Agents of Change
9 July 2010
An international summit which aims to give young Muslims the skills, ideas and inspiration to become “agents of change” in their own communities begins in Cambridge this weekend.
More than 80 people, from countries including Afghanistan, Somalia, Iraq and the UK, will arrive at Clare College, Cambridge, on Sunday, for the start of a two-week programme designed to help them launch projects in their own countries that will have an impact on issues of global concern.
The Summit has been organised by the Prince of Wales’ charitable initiative, Mosaic, and is being run in partnership with both the College and the University’s Centre of Islamic Studies.
The aim is to support people from Muslim communities around the world who are at an early stage in their careers, but have already demonstrated the ambition to launch action projects to benefit the societies in which they live.
It will teach them about how to take those ideas further, both by developing their leadership skills, and by providing them with a sense of the wider, global context in which they can make a difference.
In the process, it seeks to create an international network of young Muslim leaders who are actively engaged in programmes that transcend the cultural, gender and social divisions which in many cases still restrict individual progress in those countries and communities.
“We are aiming to bring together young people who have already demonstrated a concern with community issues, but haven’t been given the chance to connect with other, like-minded individuals,” John O’Brien, Managing Director of Mosaic, said.
“This Summit will give them the skills and support they need, and at the same time the opportunity to mix with people who have similar ideas, but come from an extraordinarily wide range of backgrounds. They return from the event with new hopes, aspirations and most importantly the sense that they are not alone in having them.”
This is the second year in which the Mosaic International Summit has taken place. The 2009 group included teachers, artists, designers, professionals, students, engineers and business leaders. This year, a similarly wide range of people from 17 different countries will be coming to Cambridge for the fortnight-long course.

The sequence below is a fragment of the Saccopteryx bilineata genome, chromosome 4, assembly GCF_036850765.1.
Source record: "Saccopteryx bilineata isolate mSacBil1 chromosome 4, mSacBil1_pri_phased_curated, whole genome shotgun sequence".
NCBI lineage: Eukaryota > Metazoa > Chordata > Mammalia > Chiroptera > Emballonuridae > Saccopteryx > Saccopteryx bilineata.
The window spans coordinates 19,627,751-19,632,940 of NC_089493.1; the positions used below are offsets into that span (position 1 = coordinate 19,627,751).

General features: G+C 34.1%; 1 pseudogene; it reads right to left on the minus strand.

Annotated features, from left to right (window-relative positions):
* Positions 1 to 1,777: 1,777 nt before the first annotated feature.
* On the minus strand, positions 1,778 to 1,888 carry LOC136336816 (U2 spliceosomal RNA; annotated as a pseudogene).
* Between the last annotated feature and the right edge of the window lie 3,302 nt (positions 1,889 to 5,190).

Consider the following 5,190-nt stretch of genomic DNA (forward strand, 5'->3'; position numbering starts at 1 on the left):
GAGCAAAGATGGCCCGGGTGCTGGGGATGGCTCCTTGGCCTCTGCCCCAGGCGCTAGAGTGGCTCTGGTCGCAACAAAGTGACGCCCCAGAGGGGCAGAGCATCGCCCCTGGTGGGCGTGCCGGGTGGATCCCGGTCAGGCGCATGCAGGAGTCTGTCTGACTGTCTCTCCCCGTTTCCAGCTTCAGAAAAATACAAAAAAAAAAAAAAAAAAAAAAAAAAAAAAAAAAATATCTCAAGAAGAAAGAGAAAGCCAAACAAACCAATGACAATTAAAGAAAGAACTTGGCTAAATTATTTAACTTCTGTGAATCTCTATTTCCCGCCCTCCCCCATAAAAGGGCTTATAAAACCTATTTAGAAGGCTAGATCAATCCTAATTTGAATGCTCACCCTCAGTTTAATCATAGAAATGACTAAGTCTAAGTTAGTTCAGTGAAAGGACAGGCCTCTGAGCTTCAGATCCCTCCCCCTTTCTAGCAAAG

As well as equipping participants to become active leaders within their communities, the programme is designed to introduce them to a wider, global context. The workshops, activities and lectures that take place in the first week cover issues such as environmental sustainability, global poverty and inter-cultural relations.
This aims to encourage the delegates to begin thinking about how the small differences they make at home can contribute to addressing problems on a much wider scale. The second week is then spent on regional study tours, during which the participants have the chance to visit projects in the UK which bring to life the issues that have been discussed.
From a religious perspective, the programme applies ideas about community leadership to the wider concept of the “Ummah” – the Muslim notion of an international community of believers that transcends borders and social divisions.
Significantly, the summit brings together people who come not just from different countries, but from cultural contexts which, in some of those countries, would rarely mix. In this sense, the programme functions as a social leveller for its participants, whether they come from a wealthy setting in the Gulf states, or a much humbler background in the Indian subcontinent.
Many of last year’s delegates have already gone on to set up new projects, or involve themselves in existing ones. These include environmental initiatives in Dhaka, programmes working with street children in Pakistan, the creation of a women’s network in Saudi Arabia, a consultancy service for youth leaders in Turkey, and a mobile library scheme in Bahrain.
Professor Yasir Suleiman, director of the University of Cambridge Centre of Islamic Studies, said: “One of the most striking aspects of the Summit is that it is not just a chance to learn about leadership and some of these global challenges, but, for all of its participants, it also represents a cultural journey.”
“Within their own countries, many of the delegates’ relationships would not necessarily be equal. Some are very well travelled, but others will never have been outside their own country before. At the summit, their relationship will immediately be levelled. The journey for them is one not only in space, but in society and psychology, in which they meet for the first time as equals. We are looking forward to welcoming them and know that it will be a definitive experience for everyone involved.”